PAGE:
During this strangest of holiday experiences, what changes can I make to the Passover diet to accommodate my son? He’s 6, and he’s a picky eater under the best circumstances. So far this holiday, it’s been a struggle to get him to eat pretty much anything. It doesn’t feel healthy, compassionate or realistic to try to last through the week like this.
I am tempted to share recipes, offer food recommendations and suggest loosening your typical nutrition standards, which are all tactics I would use during a normal Passover with a picky eating 6-year-old. But, like with everything else during these strangest of times, only you know what is truly manageable for your family. I’ll still give you some ideas that I hope feel practical, but above and beyond all else, please do what will create the overall best physical and emotional outcomes for you and your family.
Start with what you have at home that fits into your family’s Passover eating practices. Smoothies and potato chips might get you through a lot of hangry moments. Don’t limit your son’s access to the things that he’s willing to eat, even if it seems not nutritionally sound or if, like me, you’re being asked to bring snacks to bedrooms far after the time when teeth are brushed and sleeping should be happening. If he’s willing to eat something, let him eat it. At this point, we’re only talking about a few more days, and just like pediatricians say to look at a toddler’s food intake over the course of a week rather than day-to-day, your 6-year-old will be fine if he subsists on suboptimal snack foods and then can reregulate by the end of the week.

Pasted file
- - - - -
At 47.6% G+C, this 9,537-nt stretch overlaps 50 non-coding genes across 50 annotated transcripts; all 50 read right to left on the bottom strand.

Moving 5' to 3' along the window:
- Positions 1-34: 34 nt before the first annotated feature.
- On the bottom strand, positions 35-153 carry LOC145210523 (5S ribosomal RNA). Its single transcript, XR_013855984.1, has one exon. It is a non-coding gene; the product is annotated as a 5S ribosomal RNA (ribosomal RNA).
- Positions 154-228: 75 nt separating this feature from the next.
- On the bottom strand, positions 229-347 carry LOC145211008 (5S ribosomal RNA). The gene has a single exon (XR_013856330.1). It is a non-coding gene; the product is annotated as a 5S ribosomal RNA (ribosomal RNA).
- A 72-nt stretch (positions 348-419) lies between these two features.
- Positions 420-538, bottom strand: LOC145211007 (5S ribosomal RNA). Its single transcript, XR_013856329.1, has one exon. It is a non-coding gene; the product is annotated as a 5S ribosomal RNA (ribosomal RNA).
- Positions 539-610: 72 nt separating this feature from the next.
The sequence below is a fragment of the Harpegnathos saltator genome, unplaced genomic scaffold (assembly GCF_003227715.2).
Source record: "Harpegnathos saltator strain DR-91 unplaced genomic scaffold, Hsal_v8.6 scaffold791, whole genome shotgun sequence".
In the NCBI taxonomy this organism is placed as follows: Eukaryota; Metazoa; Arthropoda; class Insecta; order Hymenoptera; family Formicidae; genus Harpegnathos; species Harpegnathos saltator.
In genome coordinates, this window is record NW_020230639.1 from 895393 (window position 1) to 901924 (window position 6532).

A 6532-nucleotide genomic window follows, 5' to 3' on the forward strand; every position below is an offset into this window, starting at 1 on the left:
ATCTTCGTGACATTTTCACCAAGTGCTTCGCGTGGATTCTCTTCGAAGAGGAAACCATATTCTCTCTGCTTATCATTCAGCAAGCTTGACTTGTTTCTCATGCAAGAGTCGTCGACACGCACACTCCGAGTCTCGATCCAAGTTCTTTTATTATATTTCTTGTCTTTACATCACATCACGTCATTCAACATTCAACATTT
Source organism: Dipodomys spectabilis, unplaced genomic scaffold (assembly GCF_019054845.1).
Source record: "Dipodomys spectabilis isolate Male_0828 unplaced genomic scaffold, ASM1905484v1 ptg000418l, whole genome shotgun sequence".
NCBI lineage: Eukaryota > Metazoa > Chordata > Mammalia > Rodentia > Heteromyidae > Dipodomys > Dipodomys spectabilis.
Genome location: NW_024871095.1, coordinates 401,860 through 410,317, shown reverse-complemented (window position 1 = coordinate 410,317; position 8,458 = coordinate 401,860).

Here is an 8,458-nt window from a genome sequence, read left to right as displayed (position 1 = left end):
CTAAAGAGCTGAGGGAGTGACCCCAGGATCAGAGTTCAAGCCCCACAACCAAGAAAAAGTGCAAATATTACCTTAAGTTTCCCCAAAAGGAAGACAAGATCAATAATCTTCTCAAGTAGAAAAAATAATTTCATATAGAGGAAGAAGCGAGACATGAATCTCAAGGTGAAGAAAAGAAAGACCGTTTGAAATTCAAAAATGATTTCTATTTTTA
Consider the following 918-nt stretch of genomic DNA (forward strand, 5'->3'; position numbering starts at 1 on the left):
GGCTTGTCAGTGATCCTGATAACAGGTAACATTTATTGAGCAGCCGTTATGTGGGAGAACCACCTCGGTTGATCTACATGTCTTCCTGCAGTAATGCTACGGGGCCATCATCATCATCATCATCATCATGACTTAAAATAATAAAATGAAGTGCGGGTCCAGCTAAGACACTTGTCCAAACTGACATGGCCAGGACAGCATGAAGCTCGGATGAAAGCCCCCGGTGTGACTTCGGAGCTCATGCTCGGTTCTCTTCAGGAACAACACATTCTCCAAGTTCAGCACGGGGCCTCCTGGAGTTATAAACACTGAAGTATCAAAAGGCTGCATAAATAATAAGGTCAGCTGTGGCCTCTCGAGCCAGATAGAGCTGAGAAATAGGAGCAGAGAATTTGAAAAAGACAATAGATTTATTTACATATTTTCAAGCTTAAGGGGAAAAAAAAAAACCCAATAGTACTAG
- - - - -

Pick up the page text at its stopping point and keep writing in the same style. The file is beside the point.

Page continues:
If getting to the grocery store is a safe and realistic option right now, go with your son’s best interests in mind. (If you can get an online order, of course that is safer, but there’s no guarantee it would even arrive before the end of the holiday.) If there are one of two foods that you know he’ll eat (cheese sticks and raisins come to mind), load up on those and, again, don’t restrict his access.
If getting to the store isn’t the right move or if these options aren’t cutting it for any other reason, your family’s well-being does indeed need to be the priority. If your family historically avoids kitniyot (a strange category of mostly legumes that some Jews avoid on Passover), this may be the year to reconsider, even if it’s only for this year. Adding in rice (even if it’s in the form of pudding) or popcorn or peanut butter may be enough variety to get through the next few days.
And if, after all that, your son is really refusing to eat anything that could be considered food (rather than, say, half-moon-shaped fruit slices), then consider sending him into a locked cabinet to find some crackers or cereal, or even asking a non-Jewish neighbor if they can provide some socially distanced bread for him. If you celebrate eight days of Passover typically, you could consider celebrating seven days of the holiday like is the custom for Reform Jews, as well as Jews in Israel and anyone for whom the challenges of this year mean that eight days isn’t possible.